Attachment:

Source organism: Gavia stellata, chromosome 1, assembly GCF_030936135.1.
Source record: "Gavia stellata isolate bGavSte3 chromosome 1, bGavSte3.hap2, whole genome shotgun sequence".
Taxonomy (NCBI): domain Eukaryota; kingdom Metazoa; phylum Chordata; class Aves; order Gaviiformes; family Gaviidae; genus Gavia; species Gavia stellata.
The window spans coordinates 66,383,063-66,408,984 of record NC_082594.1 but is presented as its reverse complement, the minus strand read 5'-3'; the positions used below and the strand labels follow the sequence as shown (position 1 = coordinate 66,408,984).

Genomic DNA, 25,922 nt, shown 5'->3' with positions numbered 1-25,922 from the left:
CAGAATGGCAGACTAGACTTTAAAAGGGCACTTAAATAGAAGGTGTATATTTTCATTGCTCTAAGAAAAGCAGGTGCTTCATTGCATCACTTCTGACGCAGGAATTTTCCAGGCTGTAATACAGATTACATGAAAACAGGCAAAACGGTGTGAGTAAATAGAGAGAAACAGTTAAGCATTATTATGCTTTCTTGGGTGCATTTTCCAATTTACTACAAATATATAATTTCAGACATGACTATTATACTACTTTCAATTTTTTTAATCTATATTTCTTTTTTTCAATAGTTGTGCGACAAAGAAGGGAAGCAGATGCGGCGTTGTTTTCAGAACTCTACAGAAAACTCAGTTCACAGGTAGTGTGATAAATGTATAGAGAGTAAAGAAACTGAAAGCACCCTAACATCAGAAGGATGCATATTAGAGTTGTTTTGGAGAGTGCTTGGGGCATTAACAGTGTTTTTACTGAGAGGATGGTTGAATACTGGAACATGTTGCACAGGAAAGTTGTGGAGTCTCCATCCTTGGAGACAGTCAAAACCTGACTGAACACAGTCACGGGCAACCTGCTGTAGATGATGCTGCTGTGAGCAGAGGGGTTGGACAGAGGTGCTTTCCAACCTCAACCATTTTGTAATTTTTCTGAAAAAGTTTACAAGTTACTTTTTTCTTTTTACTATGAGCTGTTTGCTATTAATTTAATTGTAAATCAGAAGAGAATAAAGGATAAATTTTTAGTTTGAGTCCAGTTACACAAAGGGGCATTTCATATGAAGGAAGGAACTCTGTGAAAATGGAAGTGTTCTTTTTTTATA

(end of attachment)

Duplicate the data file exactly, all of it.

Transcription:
Source organism: Gavia stellata, chromosome 1, assembly GCF_030936135.1.
Source record: "Gavia stellata isolate bGavSte3 chromosome 1, bGavSte3.hap2, whole genome shotgun sequence".
Taxonomy (NCBI): domain Eukaryota; kingdom Metazoa; phylum Chordata; class Aves; order Gaviiformes; family Gaviidae; genus Gavia; species Gavia stellata.
The window spans coordinates 66,383,063-66,408,984 of record NC_082594.1 but is presented as its reverse complement, the minus strand read 5'-3'; the positions used below and the strand labels follow the sequence as shown (position 1 = coordinate 66,408,984).

Genomic DNA, 25,922 nt, shown 5'->3' with positions numbered 1-25,922 from the left:
CAGAATGGCAGACTAGACTTTAAAAGGGCACTTAAATAGAAGGTGTATATTTTCATTGCTCTAAGAAAAGCAGGTGCTTCATTGCATCACTTCTGACGCAGGAATTTTCCAGGCTGTAATACAGATTACATGAAAACAGGCAAAACGGTGTGAGTAAATAGAGAGAAACAGTTAAGCATTATTATGCTTTCTTGGGTGCATTTTCCAATTTACTACAAATATATAATTTCAGACATGACTATTATACTACTTTCAATTTTTTTAATCTATATTTCTTTTTTTCAATAGTTGTGCGACAAAGAAGGGAAGCAGATGCGGCGTTGTTTTCAGAACTCTACAGAAAACTCAGTTCACAGGTAGTGTGATAAATGTATAGAGAGTAAAGAAACTGAAAGCACCCTAACATCAGAAGGATGCATATTAGAGTTGTTTTGGAGAGTGCTTGGGGCATTAACAGTGTTTTTACTGAGAGGATGGTTGAATACTGGAACATGTTGCACAGGAAAGTTGTGGAGTCTCCATCCTTGGAGACAGTCAAAACCTGACTGAACACAGTCACGGGCAACCTGCTGTAGATGATGCTGCTGTGAGCAGAGGGGTTGGACAGAGGTGCTTTCCAACCTCAACCATTTTGTAATTTTTCTGAAAAAGTTTACAAGTTACTTTTTTCTTTTTACTATGAGCTGTTTGCTATTAATTTAATTGTAAATCAGAAGAGAATAAAGGATAAATTTTTAGTTTGAGTCCAGTTACACAAAGGGGCATTTCATATGAAGGAAGGAACTCTGTGAAAATGGAAGTGTTCTTTTTTTATA